1st May 2019 marks 25 years since the passing of Ayrton Senna. The tumultuous events of 1994 haven't been forgotten and die-hard fans of the sport may never forgive Imola and in particular, the Tamburello corner.
But back in his native Brazil, the date is celebrated as Ayrton Senna day.
The 1994 San Marino Grand Prix may have consumed arguably F1's greatest talent but the man hasn't been forgotten and won't ever be. Not since Senna has the sport seen someone so driven to win and risk it all in the pursuit of winning- isn't it?
Perhaps this is why it hardly comes as a surprise that Ayrton Senna is as revered as he is missed. The drives at Monaco, the rivalry with Prost, the legendary stint with McLaren, and the touch of compassion for those who came from the not so privileged backgrounds, Ayrton Senna's genius stemmed from the fact that he was a human veiled in the guise of a world champion.
As his documentary evocatively put it,
"there was this thrill, this energy about Senna - that it endeared him to his fans as also to those who dreaded his triumphs. And it mustn't be forgotten that to the day of his very last drive, the 1994 San Marino Grand Prix at Imola, Italy, the multiple world champion didn't compromise on his craft."
That said, important to note that to this day, Senna reflects both - the drive for perfection and the passion to win just the way he stands for statistical excellence in F1 and perhaps a fanatic sense of devotion to speed.
Here's a reference to the context. In the 1988 Monaco Grand Prix, Senna was so fully into the contest and so far ahead than the rest that he had to be told to 'slow down.' Eventually, he would crash only to see his bitter rival Alain Prost win the contest. Senna, not gutted or despairing seemed contemptuous of himself. You could sense the rage in the way he eloped from the street circuit.
Decades after the majestic Brazilian's passing, we have amid us on the grid a man known as Max Verstappen. Not for nothing is the 21-year-old called "Mad Max."
Like most drivers, Max loves to win and what he loves more is a good fight. Truth be told, he's not the most graceful of his opponents and isn't grandiose in defeat or during times of duress.
The passion, drive to win, and the natural speed all make him one of a kind and where the others stand, then probably, quite like Ayrton Senna.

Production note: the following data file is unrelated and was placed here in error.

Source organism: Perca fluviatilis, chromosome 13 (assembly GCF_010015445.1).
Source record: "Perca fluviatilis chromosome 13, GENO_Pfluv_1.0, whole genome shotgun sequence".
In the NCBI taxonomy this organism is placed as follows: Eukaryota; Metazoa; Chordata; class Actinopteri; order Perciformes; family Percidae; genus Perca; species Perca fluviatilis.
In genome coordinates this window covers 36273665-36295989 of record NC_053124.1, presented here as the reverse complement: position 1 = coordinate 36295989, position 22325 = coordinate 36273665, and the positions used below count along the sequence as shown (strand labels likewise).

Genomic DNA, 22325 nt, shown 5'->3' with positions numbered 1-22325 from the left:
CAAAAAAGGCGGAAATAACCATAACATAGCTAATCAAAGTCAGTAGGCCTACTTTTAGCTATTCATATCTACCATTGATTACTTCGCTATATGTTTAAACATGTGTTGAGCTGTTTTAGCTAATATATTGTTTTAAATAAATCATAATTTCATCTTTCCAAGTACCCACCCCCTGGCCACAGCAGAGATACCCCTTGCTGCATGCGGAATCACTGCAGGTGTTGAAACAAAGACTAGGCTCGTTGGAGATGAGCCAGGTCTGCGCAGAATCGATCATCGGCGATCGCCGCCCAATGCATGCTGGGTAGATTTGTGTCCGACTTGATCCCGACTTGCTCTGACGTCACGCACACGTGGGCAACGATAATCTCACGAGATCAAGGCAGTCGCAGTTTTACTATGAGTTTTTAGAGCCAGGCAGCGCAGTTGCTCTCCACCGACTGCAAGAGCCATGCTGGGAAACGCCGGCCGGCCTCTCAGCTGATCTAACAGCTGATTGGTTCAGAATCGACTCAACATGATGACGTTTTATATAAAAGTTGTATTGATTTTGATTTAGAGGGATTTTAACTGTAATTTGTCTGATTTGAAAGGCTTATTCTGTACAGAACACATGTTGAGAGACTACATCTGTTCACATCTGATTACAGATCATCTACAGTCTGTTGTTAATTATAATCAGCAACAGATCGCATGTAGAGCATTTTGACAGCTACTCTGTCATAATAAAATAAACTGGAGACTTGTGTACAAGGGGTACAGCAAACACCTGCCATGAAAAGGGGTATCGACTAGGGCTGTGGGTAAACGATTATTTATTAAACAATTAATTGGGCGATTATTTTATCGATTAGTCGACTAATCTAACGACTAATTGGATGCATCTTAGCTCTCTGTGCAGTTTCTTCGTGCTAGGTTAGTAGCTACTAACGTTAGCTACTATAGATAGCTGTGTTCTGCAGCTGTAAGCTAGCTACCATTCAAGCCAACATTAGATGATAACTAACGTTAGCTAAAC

Surprised? Wondering if this is some new-age shenanigan deliberately delivered to make fresh conversation about a sport that's currently busy in exploring a greater global footprint? Well, think again.
None other than Damon Hill has shared his true feelings about Max Verstappen, a man who picked up his maiden win in 2016, as a teenager. Here's what Damon Hill - interestingly a man who was Senna's teammate during the Brazilian's final F1 year (at Williams) shared- in reference to Verstappen's often confrontational nature on the grid,
There was another chap in F1 that used to occasionally bump into people when he needn't have done.
"I'm actually thinking of Senna. It's like there's a pattern that evolves when they are very young, and they don't understand.
"Clearly Ocon should not have got himself in a tangle situation with the race leader. But Max diced with him, instead of going. 'What is this guy playing at?"
But while the above may not bring Verstappen any smile, Hill's reference being the infamous Ocon vs Verstappen incident of 2018, the Briton isn't the only F1 personality to have harboured such feelings about the Dutchman versus the Brazilian debate.
Others, including Mercedes Team boss Toto Wolff also happens to feel that Verstappen has shades of Senna in his personality. Wondering how?
Here's a quote worth noting,
"He (Max) is dangerous and not the easiest of drivers to beat out there. Furthermore, Martin Brundle, who's seen Senna compete at the highest level closely shared his piece of mind, "He's (Max) brilliantly established himself in the psyche of others to be approached with caution. Just as Ayrton Senna did."
In lines with the above, one can't help but reminisce the number of times that Max Verstappen- a winner of 5 Grands Prix and someone tipped for future greatness- may have truly lived the moniker 'Mad Max' due to his attacking instincts. But a question remains to be asked,
Is this aggressive streak and ability to pick up a great battle on the grid the only traits that liken him to Senna?
What about the 2016 Brazilian Grand Prix? Did one not see the shades of Donnington Park, 1993 back then? Just how many people actually imagined Max Verstappen to have risen as high as third on the podium after he dropped down several places toward the lower end of the grid?
In a world ever ready to paint a talent as 'genius' and use cosmological terms in defining stars-wasn't Max Verstappen the 'Regenmeister' that day, and to make matters more interesting, one on the soil of the original regenmeister?
Greatness, it must be said, doesn't come to the one who wins it all. Rather, it comes to emrbace him who gives it his everything. Right?